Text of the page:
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Work-related musculoskeletal injuries among Australian osteopaths: A preliminary investigation

journal contribution
posted on 19.06.2019, 00:00 by Gopi Mcleod, M Murphy, TM Henare, B Dlabik
Background:Work-related musculoskeletal injury (WRMI) is a significant risk factor for registered manual therapists, including physiotherapists, occupational therapists and chiropractors. The physically demanding nature of manual therapy has been identified as the common factor in WRMIs among these professions. There is currently no available literature on the prevalence of WRMIs among osteopaths.Objective:This research sought to collect preliminary data to establish the prevalence and characteristics of WRMIs among Australian osteopaths; including body area injured, risk factors and strategies used to manage injury.Method:Registered osteopaths, who were members of the professional association Osteopathy Australia,were invited to participate via an online survey.Results:A total of 160 surveys were completed. The incidence of WRMI was high, with 58% of re-respondents having sustained one or more injuries. Results indicated that the wrist and the fingers are the most frequently injured areas (41%), while the least injured body part was the knee (1.1%). Performing repetitive tasks accounted for 52% of injuries, followed by performing manipulative techniques (23%).Working too many hours per week (43%) and fatigue (38%) were the main factors contributing to Background:Work-related musculoskeletal injury (WRMI) is a significant risk factor for registered manual therapists, including physiotherapists, occupational therapists and chiropractors. The physically demanding nature of manual therapy has been identified as the common factor in WRMIs among these professions. There is currently no available literature on the prevalence of WRMIs among osteopaths.Objective:This research sought to collect preliminary data to establish the prevalence and characteristics of WRMIs among Australian osteopaths; including body area injured, risk factors and strategies used to manage injury.Method:Registered osteopaths, who were members of the professional association Osteopathy Australia,were invited to participate via an online survey.Results:A total of 160 surveys were completed. The incidence of WRMI was high, with 58% of respondents having sustained one or more injuries. Results indicated that the wrist and the fingers are the most frequently injured areas (41%), while the least injured body part was the knee (1.1%). Performing repetitive tasks accounted for 52% of injuries, followed by performing manipulative techniques (23%).Working too many hours per week (43%) and fatigue (38%) were the main factors contributing to injury. Conclusions: highlight the risk to osteopaths of sustaining musculoskeletal injuries while working in clinical practice highlight the risk to osteopaths of sustaining musculoskeletal injuries while working in clinical practice.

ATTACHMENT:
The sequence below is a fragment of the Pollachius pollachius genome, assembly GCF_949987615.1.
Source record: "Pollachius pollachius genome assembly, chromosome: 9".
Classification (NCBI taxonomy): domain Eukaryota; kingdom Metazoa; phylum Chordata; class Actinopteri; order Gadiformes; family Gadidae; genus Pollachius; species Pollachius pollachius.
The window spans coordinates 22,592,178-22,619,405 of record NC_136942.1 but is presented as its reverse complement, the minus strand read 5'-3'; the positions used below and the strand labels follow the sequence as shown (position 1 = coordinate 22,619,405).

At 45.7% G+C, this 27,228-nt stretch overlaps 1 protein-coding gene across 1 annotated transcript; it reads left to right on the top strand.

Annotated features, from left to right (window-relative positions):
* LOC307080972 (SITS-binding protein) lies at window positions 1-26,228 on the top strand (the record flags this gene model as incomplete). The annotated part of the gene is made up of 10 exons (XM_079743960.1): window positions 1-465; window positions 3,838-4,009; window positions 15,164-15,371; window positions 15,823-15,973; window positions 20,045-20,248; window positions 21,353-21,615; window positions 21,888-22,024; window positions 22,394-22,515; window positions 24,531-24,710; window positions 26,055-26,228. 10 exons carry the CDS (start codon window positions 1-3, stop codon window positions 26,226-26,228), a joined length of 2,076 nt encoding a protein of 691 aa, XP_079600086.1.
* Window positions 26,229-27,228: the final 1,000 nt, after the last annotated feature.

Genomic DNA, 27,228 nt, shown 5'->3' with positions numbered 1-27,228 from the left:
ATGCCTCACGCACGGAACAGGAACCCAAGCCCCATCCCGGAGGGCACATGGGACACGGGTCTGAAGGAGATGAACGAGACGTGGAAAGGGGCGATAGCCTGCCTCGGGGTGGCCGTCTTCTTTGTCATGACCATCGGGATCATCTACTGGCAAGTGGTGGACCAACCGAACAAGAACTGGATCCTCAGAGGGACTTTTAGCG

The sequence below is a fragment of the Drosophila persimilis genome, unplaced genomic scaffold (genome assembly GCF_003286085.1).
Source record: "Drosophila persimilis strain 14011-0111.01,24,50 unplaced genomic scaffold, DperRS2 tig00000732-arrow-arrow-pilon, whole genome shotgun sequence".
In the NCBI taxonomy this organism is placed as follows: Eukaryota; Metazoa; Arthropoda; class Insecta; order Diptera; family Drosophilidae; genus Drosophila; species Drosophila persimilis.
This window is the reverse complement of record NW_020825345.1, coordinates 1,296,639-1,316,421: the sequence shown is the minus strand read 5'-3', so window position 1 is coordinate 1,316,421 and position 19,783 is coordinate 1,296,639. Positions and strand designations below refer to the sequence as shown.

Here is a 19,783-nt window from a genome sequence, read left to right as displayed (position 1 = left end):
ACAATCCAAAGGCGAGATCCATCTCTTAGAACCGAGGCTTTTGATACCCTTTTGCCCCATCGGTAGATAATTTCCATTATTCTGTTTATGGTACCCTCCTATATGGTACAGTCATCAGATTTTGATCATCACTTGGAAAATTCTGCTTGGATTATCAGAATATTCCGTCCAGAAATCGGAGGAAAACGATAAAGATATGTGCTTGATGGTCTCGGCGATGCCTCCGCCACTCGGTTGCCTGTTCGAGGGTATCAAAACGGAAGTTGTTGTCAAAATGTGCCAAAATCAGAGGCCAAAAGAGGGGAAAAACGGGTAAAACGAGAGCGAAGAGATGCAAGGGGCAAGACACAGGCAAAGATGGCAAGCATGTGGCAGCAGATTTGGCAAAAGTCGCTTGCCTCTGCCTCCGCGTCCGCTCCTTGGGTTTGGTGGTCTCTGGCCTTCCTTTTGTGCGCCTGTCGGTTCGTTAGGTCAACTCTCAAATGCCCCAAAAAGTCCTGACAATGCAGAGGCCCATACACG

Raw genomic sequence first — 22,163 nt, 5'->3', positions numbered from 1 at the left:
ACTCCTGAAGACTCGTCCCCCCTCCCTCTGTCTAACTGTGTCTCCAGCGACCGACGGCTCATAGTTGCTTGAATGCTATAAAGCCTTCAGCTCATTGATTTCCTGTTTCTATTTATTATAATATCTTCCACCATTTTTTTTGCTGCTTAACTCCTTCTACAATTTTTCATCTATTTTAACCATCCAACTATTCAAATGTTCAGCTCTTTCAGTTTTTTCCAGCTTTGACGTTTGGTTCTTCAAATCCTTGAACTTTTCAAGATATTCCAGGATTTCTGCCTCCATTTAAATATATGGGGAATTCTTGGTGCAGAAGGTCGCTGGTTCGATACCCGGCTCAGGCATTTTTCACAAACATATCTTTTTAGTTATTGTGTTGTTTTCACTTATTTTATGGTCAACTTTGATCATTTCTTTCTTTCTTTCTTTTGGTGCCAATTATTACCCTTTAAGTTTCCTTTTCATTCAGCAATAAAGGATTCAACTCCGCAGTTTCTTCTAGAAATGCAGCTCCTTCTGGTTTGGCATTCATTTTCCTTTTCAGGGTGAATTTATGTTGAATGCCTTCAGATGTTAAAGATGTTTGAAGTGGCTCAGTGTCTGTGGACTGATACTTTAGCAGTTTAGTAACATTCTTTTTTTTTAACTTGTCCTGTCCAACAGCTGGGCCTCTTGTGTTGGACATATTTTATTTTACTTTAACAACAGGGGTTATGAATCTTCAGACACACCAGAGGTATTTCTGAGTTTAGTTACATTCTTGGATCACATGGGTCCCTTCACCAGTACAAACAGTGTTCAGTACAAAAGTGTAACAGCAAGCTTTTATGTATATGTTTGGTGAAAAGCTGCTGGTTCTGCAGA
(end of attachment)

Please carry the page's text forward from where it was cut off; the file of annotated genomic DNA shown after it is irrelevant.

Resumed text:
History

Volume

27

Start Page

14

End Page

22

Number of Pages

9

eISSN

1878-0164

ISSN

1746-0689

Publisher

Elsevier BV

Language

en

Peer Reviewed

Yes

Open Access

No

Acceptance Date

21/11/2017

External Author Affiliations

Southern Cross University

Era Eligible

Yes

Journal

International Journal of Osteopathic Medicine